1) Leave no trace. If you pack it in, pack it out. if you harvest mushrooms, cut them cleanly at the base so as not to disturb the mycelium (so they can grow back next year).
2) Hunt with a friend. It's too easy to get lost or injured in the wild. Let others know where you've gone. Carry essential survival gear in case you get lost/separated: compass/GPS; warm clothing/emergency blanket; first aid; flashlight, waterproof matches and flares; noisemaking devices; any necessary protection against wild animals or insects; a cellphone or walkie-talkie if possible.
3) As a collection device, use a basket or something that will allow spores to fall through and repopulate the forest as you hike.
4) Don't take more than you can use and make note of any local regulations about collecting. Don't hunt on private property without permission.
5) Take a camera. Many times you will wish to document rather than collect.
6) Don't eat anything that you haven't made a 100% positive ID for. Know which species have poisonous counterparts that look similar or identical. Always cook mushrooms you have collected in the wild thoroughly.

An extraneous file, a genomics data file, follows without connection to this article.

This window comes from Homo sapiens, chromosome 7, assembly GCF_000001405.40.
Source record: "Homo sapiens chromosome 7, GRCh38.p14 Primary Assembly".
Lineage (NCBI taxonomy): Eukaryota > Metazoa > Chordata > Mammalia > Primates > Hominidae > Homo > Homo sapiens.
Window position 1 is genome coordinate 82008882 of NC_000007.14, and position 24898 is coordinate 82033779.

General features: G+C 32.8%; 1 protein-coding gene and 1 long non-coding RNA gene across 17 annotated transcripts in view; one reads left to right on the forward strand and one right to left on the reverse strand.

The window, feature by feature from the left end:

7) Have fun! It's as much about enjoying and appreciating God's creation and getting fresh air and exercise as it is about the actual hunt.
Finallly, this isn't a rule as much as a suggestion. You may not want to disclose the specific locations of "mother lodes" of wonderful mushrooms you have found ... but, mushroom hunting is a sport best shared, and you will enjoy it most if you invite others to participate, and teach them what you have learned.
I take out groups of hunters each year, simply to share the joy of hunting mushrooms! (Let me know if you are ever interested in participating.)
Larry is the co-author of several books: Fountains of the Deep, Beyond Church Growth and Mobilizing for Compassion among them. He served for more than two decades in a variety of roles at World Vision, including Staff Writer, Creative Managing Editor, Webmaster, Digital Media Manager, Interactive Editor, New Media Strategist, Web Guru, and Social Media Specialist.
For more about Larry and what pushes his buttons, check out this biographical post.